Document outlines Ottawa’s case for leaving man in Sudan – Abousfian Abdelrazik
THE CANADIAN PRESS
MONTREAL-A federal government document involving the case of a Canadian man trapped in Sudan states Canada would violate its international obligations by allowing him to return home – an argument his lawyers say doesn’t hold water.
Foreign Affairs issued a factum Friday outlining its position in the case of Abousfian Abdelrazik, who has been living in the lobby of the Canadian Embassy in Khartoum where he sought refuge almost one year ago.
The government document states that Abdelrazik’s listing under an international travel ban takes precedence over his right as a citizen to enter Canada.
“Section 6 of the Canadian Charter of Rights and Freedoms does not guarantee a right to travel through other countries to enter Canada…The travel ban prohibits other states from allowing the applicant to enter into travel through their territories,” it says.
And in a later paragraph: “The requested remedy of repatriation would interfere in matters of Crown prerogative, foreign affairs and high policy and risks putting Canada in breach of its international obligations.”
Abdelrazik was arrested in Khartoum in 2003, where he went to visit his ailing mother.
His lawyers are set to appear in Federal Court next month to argue that Sec. 6 of the Charter of Rights and Freedoms – the right of a citizen to enter Canada – has been breached and he should be flown home by whatever means are necessary.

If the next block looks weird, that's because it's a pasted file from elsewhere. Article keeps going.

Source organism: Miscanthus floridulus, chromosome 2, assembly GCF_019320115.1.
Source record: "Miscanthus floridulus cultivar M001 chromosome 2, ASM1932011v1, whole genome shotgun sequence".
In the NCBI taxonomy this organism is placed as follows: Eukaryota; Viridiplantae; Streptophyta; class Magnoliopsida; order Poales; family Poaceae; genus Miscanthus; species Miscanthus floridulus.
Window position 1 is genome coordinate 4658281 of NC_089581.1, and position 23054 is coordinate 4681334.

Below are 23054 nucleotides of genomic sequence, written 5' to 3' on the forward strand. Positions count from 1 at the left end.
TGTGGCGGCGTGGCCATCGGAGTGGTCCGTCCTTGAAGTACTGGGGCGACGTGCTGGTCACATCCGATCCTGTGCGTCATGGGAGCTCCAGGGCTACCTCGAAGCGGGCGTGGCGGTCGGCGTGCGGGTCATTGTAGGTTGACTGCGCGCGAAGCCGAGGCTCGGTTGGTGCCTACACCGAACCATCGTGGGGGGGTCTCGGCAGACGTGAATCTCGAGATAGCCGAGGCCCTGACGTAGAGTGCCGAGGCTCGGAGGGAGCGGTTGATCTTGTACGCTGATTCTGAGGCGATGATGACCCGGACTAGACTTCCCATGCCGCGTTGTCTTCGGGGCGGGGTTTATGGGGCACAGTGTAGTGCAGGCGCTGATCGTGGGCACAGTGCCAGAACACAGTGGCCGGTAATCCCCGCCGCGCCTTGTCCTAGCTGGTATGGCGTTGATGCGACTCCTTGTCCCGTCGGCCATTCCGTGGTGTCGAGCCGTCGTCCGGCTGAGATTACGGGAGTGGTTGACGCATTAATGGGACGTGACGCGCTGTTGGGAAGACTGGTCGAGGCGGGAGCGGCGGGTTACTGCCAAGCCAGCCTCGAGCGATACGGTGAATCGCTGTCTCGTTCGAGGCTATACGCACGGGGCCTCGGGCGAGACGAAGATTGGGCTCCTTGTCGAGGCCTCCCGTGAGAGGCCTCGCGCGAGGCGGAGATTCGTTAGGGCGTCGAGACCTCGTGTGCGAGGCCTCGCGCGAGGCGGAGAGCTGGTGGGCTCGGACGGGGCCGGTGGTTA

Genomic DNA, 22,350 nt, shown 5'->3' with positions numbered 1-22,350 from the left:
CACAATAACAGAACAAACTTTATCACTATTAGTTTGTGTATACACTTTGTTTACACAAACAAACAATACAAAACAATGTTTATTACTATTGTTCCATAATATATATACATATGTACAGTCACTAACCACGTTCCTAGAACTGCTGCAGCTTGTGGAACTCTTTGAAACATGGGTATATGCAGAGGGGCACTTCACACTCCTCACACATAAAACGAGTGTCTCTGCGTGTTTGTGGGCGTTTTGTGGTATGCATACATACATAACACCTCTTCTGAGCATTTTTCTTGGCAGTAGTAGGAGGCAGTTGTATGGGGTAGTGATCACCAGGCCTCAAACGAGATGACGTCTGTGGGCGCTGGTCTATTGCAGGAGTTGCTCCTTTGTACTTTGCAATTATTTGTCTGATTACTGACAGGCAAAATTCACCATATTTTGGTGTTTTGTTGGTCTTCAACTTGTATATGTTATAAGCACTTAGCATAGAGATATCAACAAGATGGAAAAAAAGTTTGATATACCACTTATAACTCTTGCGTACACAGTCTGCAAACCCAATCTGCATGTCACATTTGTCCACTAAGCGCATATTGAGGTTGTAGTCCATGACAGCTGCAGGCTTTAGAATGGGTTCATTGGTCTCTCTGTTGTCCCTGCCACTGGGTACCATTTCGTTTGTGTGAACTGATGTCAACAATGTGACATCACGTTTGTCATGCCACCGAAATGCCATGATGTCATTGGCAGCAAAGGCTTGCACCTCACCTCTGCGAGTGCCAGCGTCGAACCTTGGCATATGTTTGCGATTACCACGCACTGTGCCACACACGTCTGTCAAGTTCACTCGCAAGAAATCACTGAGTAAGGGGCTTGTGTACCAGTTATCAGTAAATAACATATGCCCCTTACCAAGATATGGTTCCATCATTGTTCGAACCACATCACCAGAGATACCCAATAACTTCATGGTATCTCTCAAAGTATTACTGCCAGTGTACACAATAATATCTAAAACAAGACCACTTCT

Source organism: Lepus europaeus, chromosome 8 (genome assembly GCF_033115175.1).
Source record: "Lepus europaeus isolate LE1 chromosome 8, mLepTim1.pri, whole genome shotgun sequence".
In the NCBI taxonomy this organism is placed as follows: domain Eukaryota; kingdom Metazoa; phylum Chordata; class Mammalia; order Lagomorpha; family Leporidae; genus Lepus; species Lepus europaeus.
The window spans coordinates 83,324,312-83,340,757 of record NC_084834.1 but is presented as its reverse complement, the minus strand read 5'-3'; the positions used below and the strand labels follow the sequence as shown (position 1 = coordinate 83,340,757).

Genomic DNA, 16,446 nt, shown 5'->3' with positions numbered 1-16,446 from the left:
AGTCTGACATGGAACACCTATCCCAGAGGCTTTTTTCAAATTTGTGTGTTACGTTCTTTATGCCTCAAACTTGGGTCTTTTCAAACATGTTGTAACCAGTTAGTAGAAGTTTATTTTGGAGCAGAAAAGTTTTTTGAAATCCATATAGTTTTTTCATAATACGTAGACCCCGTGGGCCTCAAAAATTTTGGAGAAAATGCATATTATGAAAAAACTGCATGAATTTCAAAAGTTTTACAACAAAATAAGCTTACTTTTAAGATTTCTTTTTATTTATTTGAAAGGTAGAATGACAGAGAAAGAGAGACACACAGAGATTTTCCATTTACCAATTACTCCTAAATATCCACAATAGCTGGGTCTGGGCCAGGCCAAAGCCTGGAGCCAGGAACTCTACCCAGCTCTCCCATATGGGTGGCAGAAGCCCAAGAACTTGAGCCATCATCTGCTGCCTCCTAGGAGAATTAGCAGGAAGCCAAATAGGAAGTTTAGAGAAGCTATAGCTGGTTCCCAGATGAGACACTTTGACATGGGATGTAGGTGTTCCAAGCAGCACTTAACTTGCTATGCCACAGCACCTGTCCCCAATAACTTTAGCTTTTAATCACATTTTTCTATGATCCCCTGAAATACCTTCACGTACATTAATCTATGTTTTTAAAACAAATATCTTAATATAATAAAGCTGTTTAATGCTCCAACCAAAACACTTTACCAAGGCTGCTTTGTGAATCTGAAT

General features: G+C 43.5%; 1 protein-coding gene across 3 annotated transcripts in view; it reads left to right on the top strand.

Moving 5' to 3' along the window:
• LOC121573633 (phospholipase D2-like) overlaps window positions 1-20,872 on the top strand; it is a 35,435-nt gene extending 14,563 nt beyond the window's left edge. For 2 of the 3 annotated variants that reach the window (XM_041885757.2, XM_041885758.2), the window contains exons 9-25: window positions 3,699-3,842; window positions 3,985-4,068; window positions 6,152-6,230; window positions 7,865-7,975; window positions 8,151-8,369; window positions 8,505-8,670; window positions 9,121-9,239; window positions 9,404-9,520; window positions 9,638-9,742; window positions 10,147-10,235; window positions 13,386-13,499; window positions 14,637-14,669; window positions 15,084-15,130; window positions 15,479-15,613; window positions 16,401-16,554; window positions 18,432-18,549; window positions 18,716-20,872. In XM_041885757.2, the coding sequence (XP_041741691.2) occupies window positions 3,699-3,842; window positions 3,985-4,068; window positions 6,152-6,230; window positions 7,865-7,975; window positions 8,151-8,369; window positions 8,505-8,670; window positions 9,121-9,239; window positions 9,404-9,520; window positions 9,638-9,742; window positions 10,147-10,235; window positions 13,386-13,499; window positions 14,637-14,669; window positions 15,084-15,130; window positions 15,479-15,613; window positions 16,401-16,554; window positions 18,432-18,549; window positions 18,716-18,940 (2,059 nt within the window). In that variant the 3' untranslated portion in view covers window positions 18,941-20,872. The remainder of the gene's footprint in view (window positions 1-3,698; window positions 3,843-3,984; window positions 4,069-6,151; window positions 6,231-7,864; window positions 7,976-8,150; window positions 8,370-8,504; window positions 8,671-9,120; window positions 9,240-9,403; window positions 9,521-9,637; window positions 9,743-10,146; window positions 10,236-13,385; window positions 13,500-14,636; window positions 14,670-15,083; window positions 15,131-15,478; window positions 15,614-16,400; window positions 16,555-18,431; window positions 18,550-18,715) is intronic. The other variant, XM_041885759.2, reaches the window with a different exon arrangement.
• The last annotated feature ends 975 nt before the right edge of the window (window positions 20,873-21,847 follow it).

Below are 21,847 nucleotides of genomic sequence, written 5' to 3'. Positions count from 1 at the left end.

“The government is prioritizing international law over our Section 6 right to come back to Canada, our Charter of Rights and Freedoms,” Abdelrazik’s lawyer Audrey Brousseau told The Canadian Press.
“I think these are speculative arguments about the transit to other third-party states. There’s a basic right of repatriation with (the international no-fly list) but Canada goes further and adds another obstacle and says we might need approval from other parties. This to me does not make sense.”
Brousseau said in an interview that there are numerous documented cases of people on the UN 1267 list returning home. She says one example is Abdelghani Mzoudi, a Moroccan once accused of involvement in the 9-11 terrorist attacks.
Brousseau also points to a built-in exemption to the UN’s no-fly list that allows justified transit or entry on a case-by-case basis.
“The government has create important hurdles for him to come back, so in that sense they have truly violated his rights,” she said.
“What we’re seeing here is that he doesn’t need any approval. Alternatively, if they feel he needs and exemption, then go get it.”
Short URL: http://tinyurl.com/yl2lq2b